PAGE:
He does have a lot of respect though for well made traditional craftwork and so I was quite excited when I heard that he would be having a show at the British Museum titled "the tomb of the unknown craftsman" This surely I thought references Soetsu Yanagi's great book "The unknown Craftsman" and given that the British Museum itself is a temple to the best unknown craftsmen of ages past from around the world I was expecting an homage to those craftspeople, perhaps something that brought the objects to life again.
On my way into the museum I paused in room 24 which is themed "living and dying" it's a room I have spent time in before and has magnificent artifacts varying from Inuit hunting implements and clothing to one of the wonderful Easter Island sculptures. Here are just a few of the wonderful items on display. A Maori food bowl, the carving on the underside particularly special.
and moving into the great court a magnificent Haida house frontal pole
the Haida people and all North West Coast carvers are truly one of the great woodworking cultures of the world, the design and craftsmanship are just wonderful, look at the toolmarks here, no sandpaper, a thousand precise cuts with sharp tools.
"Bonnet, Samoa, early 1800's Turtle shell and cotton"
I learned nothing of the context the object came from, the people who made it, when such an incredible thing was worn etc. maybe that is the job of a museum not an art exhibition. Amongst Grayson's work it was interesting to see a wide range of his big pots but I was most taken by his cast iron sculptures and two in particular from 2007 titled our father and our mother, strange pilgrim figures with their worldly goods on their backs. The tomb itself was also a large cast iron sculpture of a ship adorned with casts of objects from the BM collections, some how it didn't grab me, I went back out for another look at the Haida pole.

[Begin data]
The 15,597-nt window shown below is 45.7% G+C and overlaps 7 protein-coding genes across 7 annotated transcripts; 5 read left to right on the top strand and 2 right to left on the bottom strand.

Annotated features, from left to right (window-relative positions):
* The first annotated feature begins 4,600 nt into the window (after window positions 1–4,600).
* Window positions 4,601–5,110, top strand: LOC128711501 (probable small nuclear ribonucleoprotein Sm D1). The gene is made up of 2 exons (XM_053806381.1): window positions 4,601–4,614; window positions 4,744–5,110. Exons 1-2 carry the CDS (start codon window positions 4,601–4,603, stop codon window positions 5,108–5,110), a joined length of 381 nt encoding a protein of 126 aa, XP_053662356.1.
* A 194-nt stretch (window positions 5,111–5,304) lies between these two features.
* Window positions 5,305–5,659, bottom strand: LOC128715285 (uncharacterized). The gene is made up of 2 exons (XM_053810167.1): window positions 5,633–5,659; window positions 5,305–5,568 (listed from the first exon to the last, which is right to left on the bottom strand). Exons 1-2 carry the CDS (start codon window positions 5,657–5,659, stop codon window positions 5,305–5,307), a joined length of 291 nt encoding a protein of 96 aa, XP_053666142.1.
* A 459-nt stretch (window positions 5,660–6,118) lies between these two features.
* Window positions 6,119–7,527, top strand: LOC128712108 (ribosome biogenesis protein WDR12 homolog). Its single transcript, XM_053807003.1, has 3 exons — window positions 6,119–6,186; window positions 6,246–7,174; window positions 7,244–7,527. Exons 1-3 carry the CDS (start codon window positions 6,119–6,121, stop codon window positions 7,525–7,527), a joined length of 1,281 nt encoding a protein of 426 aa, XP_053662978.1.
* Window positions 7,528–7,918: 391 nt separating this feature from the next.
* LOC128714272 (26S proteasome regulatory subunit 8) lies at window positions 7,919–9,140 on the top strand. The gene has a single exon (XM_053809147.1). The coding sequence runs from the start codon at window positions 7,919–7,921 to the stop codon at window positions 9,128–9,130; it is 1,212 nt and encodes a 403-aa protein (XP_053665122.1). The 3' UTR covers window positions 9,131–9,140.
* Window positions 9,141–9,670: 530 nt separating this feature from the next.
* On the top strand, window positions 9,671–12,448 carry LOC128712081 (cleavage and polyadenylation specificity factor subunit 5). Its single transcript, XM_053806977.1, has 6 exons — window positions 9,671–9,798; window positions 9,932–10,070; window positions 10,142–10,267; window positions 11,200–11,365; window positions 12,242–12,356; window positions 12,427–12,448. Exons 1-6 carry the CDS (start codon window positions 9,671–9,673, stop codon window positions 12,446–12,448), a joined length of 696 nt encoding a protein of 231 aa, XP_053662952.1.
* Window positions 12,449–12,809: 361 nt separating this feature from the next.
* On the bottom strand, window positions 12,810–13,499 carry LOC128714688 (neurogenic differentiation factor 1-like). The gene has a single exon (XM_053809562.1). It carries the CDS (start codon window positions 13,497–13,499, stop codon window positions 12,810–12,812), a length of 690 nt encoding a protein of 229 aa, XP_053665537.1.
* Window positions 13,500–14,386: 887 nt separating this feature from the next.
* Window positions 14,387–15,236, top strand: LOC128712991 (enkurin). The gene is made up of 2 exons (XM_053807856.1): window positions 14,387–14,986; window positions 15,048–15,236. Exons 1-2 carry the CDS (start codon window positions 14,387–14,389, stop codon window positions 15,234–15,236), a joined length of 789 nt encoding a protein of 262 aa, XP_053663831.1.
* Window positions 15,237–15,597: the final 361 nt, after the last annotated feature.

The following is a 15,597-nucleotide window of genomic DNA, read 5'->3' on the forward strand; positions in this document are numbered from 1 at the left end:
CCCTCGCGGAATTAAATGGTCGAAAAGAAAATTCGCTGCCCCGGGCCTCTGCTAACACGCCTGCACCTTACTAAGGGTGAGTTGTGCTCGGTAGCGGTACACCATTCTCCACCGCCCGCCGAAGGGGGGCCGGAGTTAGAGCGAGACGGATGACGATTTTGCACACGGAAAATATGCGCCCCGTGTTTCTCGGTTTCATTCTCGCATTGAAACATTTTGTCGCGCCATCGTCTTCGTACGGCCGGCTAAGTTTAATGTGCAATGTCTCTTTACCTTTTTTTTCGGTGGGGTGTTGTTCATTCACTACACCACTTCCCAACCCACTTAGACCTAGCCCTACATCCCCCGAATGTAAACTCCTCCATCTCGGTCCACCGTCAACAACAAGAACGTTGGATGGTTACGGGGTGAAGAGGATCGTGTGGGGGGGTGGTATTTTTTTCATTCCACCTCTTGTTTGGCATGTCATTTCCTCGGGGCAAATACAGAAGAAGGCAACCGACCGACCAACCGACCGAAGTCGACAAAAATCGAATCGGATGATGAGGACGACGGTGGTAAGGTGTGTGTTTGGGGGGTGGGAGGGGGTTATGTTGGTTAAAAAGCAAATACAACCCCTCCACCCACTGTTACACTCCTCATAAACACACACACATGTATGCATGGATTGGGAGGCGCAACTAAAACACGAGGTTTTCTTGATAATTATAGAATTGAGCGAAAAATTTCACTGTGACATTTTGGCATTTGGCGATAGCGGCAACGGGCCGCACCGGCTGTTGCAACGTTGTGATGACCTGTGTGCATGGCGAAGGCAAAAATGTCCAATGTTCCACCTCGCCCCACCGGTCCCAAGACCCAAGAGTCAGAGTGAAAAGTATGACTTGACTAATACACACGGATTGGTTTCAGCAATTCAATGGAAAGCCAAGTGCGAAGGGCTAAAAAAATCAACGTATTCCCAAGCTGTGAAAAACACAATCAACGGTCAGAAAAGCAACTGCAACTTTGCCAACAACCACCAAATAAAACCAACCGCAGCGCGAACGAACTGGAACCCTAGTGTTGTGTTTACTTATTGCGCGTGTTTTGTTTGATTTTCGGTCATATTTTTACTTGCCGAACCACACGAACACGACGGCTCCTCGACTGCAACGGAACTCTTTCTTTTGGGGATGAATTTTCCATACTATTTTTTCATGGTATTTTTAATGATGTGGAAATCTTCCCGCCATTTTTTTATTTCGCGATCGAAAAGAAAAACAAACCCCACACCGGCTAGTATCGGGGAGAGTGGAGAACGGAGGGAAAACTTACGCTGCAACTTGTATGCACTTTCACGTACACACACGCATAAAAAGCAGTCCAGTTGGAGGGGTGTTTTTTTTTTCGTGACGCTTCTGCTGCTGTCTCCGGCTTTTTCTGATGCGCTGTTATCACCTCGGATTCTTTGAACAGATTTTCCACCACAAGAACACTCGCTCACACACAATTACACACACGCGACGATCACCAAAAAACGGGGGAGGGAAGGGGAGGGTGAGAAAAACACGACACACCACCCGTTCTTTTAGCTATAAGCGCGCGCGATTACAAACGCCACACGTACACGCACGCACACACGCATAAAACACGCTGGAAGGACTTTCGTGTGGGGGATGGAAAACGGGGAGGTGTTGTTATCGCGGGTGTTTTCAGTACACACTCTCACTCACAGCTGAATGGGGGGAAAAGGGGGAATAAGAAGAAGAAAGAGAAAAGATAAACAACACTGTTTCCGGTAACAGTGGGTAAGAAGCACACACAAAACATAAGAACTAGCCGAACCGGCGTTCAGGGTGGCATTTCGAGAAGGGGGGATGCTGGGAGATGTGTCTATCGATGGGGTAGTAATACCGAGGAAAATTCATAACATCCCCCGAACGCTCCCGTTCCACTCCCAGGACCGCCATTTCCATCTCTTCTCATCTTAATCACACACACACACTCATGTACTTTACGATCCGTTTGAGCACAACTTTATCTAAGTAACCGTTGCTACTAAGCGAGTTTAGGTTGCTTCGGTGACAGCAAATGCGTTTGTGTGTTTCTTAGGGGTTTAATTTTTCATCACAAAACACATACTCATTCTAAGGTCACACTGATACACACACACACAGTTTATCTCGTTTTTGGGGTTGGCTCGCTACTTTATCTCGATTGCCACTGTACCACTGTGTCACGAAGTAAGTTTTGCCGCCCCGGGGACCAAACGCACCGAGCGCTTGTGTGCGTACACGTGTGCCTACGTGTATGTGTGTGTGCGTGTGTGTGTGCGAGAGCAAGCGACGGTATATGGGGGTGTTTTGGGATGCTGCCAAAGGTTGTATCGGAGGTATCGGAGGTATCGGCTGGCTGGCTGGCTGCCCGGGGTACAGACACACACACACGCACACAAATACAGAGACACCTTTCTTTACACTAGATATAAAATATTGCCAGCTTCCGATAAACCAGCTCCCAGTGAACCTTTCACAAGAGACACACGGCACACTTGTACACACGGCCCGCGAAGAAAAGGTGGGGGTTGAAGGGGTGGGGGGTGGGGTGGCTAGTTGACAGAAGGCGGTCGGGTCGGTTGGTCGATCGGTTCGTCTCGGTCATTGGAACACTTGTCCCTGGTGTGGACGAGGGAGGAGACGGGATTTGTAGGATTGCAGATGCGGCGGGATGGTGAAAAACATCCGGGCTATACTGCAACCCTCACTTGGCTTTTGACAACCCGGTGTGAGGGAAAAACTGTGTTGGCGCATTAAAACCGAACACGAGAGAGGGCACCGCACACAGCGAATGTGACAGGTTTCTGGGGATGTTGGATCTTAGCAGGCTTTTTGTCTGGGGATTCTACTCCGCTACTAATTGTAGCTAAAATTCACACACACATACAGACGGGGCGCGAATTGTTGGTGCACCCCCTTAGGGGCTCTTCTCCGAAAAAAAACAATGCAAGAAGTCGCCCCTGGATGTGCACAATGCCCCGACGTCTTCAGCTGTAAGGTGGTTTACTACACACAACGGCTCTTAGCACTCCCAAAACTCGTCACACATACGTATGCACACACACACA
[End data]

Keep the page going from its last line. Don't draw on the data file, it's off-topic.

Maybe what I like best about Grayson is actually his writing, I enjoy the blog allegedly written by his teddy bear/god figure Alan Measles often ireverant and thought provoking. This is what he had to say at the end of the exhibition on Craftsmanship.
"Craftsmanship is often equated with precision but I think there is more to it. I feel it is more important to have a long and sympathetic hands-on relationship with materials. A relaxed, humble, ever-curious love of stuff is central to my idea of being an artist. An important quality of great art of the past was the pure skill in the artists use of materials. In celebrating craftsmanship I also salute artists, well most of them."